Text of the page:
Combat Mechanics

Combat in RW is turn-based, and follows a set series of steps:

  1. Initiative: Every character in the combat rolls 1d10 + Dexterity + Wits. Any ties must be broken with another initiative roll between the players that have tied. Once everyone has rolled their initiative, the GM will post the order AND place it in the topic before calling on the person acting first. The only people posting in the IC room at any one time are the player whose initiative it is and the GM.
  2. Combat: Each combatant, starting with the one who got the highest Initiative roll, acts in turn until combat ends. An action begins with a declaration of intent (i.e. "I would like to punch a hired goon in the face"). The declaration will be acknowledged by the GM(s) at which point rolls will be made. When the rolls have been resolved (either with an action succeeding or failing), players will post a description of their action, and the GM will provide some sort of response.

There is to be no planning in the OOC room regarding combat. This is meta-gaming, and will not be tolerated.


  • For an unarmed attack, roll 1d10 + Strength + Brawl + Misc. (Traits, bonuses/penalties). Dexterity cannot be rolled for this.
  • For an armed melee attack, roll 1d10 + Strength + Weaponry + Misc. for blunt objects or simple stabbing, when the force of the attack is key.
  • For an armed melee attack, roll 1d10 + Dexterity + Weaponry + Misc. for slashing attacks or other situations where making enough contact is key.
  • For a thrown item, roll 1d10 + Strength + Athletics + Misc. for when the force of the object itself is relied upon for damage, or when great distance is involved.
  • For a thrown item, roll 1d10 + Dexterity + Athletics + Misc. for when having high accuracy is the key factor.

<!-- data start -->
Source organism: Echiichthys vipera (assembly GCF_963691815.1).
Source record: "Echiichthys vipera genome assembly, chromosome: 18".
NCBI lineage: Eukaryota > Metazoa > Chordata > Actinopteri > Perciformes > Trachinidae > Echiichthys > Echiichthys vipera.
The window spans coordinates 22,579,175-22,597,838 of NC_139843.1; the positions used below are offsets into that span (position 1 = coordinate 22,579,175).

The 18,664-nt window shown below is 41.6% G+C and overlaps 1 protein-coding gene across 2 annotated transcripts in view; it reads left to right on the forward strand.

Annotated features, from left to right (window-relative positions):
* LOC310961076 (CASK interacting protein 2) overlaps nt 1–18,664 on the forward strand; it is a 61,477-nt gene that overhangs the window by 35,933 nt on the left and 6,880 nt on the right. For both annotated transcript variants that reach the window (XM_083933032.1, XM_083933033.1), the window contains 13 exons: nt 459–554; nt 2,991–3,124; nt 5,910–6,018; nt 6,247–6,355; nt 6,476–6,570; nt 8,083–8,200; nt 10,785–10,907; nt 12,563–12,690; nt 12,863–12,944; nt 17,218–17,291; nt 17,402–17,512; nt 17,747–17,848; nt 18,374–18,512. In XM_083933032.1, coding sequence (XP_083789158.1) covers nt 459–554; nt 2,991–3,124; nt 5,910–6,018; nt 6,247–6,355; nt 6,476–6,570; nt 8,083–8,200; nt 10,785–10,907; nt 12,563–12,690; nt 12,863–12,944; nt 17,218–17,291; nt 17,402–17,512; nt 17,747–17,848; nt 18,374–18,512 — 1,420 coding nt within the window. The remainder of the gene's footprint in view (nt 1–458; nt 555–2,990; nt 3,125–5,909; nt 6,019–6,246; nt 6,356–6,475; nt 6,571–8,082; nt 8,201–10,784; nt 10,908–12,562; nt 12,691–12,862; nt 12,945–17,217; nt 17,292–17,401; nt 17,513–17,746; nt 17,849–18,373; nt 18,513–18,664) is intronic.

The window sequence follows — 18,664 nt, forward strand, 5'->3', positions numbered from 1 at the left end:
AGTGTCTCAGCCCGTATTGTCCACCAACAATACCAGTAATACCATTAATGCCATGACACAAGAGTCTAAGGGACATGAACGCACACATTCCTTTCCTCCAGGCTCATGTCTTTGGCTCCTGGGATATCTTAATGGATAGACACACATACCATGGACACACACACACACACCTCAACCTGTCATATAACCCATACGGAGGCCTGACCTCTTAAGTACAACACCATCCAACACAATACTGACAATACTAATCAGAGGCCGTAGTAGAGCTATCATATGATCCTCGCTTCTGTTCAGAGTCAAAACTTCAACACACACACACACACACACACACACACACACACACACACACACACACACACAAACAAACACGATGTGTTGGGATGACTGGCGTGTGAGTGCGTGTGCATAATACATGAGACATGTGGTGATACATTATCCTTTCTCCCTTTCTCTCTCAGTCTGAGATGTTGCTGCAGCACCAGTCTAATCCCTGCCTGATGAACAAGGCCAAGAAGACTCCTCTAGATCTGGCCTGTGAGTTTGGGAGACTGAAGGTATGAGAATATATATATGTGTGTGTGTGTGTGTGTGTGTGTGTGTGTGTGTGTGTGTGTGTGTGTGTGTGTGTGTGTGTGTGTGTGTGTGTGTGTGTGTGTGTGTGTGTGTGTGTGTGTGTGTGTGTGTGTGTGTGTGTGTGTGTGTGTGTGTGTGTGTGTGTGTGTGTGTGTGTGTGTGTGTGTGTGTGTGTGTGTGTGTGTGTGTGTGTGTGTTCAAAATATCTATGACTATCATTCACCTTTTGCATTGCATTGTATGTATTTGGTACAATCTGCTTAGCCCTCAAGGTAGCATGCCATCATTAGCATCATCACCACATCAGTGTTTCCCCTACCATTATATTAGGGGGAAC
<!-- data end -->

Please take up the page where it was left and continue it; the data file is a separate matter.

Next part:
• For a ranged attack, roll 1d10 + Dexterity + Firearms + Misc. (even if it's not technically a firearm).

If the roll is botched (see above), the attack does not connect. Defence need not be rolled. Depending on the situation, the GM might add other consequences for failure.


For moving out of the way of an attack, or blocking and deflecting the force of the attack, roll 1d10 + Dexterity + Misc. (Traits, bonuses/penalties).

Passive defence mechanisms, like armour or a force field, are counted as bonuses in this situation. If the roll is botched, the attack connects automatically.

If you feel that the standard attack or defence is not appropriate for a given situation, please talk to a GM.

Damage and Health

The success of an attack is calculated as follows:

# of attacker's successes - # of defender's successes = # Damage Successes

The number of successes is then translated into damage dealt as follows:

Successes Damage Description
1-2 1 Trivial wounds
3-4 2 Minor wounds
5-6 3 Moderate wounds (For balance reasons, player characters cannot deal more damage than this, no matter what they roll)
7-8 4 Severe wounds (For balance reasons, NPCs in player-run plot cannot deal more damage than this, no matter what they roll)
9-10 5 Extreme wounds.

Characters have a total number of health points equal to 10 + Stamina. Any damage dealt is subtracted from this total. Once all of a character's health points have been lost, that character falls unconscious and starts to bleed out. There are three ways to recover from this state: